Grade 7 | Science | Soil, Natural resources and their conservation, Olympiad, CBSE, ICSE, SOF, ITO
The topmost layer of soil in which plants grow is called soil. It is generally black or brown in color. It consists of organic matter, clay, sand, silt and rock particles. It also contains water and air. The soil is very important as it supports plants and other life forms.
Soil takes several years to form. The soil is formed by weathering of rocks.
Big rocks are broken into small piecesover time with the effect of wind, sun and water. This process is called weathering.
Gradual wearing away or washing away of the top layer of soil is called soil erosion. Physical forces of wind and water are the primary causes of soil erosion. Trees helpin avoiding soil erosion as their roots firmly hold the soil. Deforestation is largely responsible for soil erosion.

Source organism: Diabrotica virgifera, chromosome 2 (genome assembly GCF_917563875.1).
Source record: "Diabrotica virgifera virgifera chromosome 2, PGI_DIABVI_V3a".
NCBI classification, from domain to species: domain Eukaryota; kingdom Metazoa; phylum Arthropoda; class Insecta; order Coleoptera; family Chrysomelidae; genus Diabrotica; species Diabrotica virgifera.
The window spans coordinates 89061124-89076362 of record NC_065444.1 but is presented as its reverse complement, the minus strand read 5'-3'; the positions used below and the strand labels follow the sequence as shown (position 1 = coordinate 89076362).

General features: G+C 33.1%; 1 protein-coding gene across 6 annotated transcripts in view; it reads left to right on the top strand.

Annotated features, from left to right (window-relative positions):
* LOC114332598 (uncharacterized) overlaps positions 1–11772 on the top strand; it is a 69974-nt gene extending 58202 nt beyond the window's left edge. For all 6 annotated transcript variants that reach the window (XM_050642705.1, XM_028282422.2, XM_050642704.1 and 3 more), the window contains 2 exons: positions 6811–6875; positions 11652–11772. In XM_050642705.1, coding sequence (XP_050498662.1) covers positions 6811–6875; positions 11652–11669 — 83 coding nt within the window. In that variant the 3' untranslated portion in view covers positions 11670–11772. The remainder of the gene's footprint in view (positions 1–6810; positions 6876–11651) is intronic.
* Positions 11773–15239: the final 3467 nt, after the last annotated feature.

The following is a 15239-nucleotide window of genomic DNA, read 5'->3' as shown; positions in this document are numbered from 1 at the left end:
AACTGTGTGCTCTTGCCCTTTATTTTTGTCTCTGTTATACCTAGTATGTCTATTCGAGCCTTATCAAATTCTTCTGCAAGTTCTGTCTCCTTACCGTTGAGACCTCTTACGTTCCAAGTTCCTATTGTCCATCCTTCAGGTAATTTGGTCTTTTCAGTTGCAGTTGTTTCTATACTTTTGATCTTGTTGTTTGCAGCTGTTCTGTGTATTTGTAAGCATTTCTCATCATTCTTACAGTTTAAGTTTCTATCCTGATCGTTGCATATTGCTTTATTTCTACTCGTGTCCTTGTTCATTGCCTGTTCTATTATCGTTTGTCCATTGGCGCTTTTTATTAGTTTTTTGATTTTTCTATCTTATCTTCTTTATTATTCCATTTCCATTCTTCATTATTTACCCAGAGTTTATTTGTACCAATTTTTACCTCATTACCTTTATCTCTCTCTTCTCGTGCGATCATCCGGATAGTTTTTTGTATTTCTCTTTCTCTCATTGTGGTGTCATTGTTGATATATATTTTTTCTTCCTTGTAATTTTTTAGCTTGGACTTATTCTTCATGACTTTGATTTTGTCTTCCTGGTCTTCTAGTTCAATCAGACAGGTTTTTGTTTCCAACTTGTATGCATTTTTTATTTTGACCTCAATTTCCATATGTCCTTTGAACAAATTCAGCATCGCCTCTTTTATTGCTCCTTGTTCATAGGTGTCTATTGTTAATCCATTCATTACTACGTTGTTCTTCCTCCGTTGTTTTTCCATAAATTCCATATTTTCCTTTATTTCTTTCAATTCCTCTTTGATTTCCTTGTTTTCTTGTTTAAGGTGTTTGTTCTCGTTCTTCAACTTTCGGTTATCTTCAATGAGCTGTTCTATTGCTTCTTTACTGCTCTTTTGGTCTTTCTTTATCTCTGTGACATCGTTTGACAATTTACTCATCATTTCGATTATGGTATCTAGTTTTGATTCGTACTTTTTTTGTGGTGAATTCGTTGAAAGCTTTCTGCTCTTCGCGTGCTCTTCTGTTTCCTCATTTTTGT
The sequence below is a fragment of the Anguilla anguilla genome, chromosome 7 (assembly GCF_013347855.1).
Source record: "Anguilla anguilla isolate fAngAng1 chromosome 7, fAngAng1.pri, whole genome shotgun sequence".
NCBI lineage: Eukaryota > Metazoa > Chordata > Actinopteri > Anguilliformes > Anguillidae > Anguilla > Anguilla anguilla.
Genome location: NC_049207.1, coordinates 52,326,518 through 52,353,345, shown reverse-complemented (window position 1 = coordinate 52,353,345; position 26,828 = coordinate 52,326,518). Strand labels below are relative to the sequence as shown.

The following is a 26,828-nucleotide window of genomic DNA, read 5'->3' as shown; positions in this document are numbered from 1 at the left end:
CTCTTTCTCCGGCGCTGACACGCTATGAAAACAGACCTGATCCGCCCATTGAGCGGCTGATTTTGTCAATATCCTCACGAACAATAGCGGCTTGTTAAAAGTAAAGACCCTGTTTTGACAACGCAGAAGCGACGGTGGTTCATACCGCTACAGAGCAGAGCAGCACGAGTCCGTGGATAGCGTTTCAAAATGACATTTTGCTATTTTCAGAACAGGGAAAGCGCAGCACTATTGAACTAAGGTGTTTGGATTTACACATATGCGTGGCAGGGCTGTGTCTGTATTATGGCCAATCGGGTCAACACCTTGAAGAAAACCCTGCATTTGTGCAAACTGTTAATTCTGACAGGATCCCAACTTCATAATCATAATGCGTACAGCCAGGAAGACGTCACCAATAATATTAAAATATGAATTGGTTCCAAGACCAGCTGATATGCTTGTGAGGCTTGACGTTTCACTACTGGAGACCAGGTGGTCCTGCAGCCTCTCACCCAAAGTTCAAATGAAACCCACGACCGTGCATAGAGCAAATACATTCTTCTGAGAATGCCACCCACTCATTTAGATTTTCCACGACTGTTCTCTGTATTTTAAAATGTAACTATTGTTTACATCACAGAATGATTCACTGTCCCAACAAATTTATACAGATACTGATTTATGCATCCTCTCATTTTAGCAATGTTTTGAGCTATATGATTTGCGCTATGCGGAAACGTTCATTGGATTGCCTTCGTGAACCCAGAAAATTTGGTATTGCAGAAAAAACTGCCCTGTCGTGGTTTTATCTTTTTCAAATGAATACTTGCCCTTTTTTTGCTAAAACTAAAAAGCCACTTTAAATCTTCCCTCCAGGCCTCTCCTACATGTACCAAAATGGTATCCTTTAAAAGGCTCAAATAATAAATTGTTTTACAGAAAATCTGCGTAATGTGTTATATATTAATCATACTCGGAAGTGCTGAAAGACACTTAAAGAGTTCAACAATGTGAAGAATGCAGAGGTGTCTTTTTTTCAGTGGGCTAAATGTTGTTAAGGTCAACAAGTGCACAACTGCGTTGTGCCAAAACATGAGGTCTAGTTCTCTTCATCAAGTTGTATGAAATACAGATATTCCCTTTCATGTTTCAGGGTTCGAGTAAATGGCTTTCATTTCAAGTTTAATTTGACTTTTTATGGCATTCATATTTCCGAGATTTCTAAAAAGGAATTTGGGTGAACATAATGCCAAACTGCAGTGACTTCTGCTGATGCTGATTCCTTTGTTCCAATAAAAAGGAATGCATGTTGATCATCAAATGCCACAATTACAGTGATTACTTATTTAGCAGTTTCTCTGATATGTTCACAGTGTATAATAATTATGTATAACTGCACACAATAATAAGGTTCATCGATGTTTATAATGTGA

Following are the 5 layers of soil:
The topmost layer of soil is called humus. Humus is the organic matterwhich is made up of dead plants and animals. Humus is very fertile and helps plants to grow. Humus is dark brown or black in color.
Topsoil is below humus. It is very fertile and contains microorganism. It is rich in minerals.
The subsoil is below the topsoil. It is the home of earthworms.
Small rocks are weathered rocks below subsoil. Roots of very few trees reach up to this layer.
Bedrock is the bed of newly formed rocks. These rocks are big.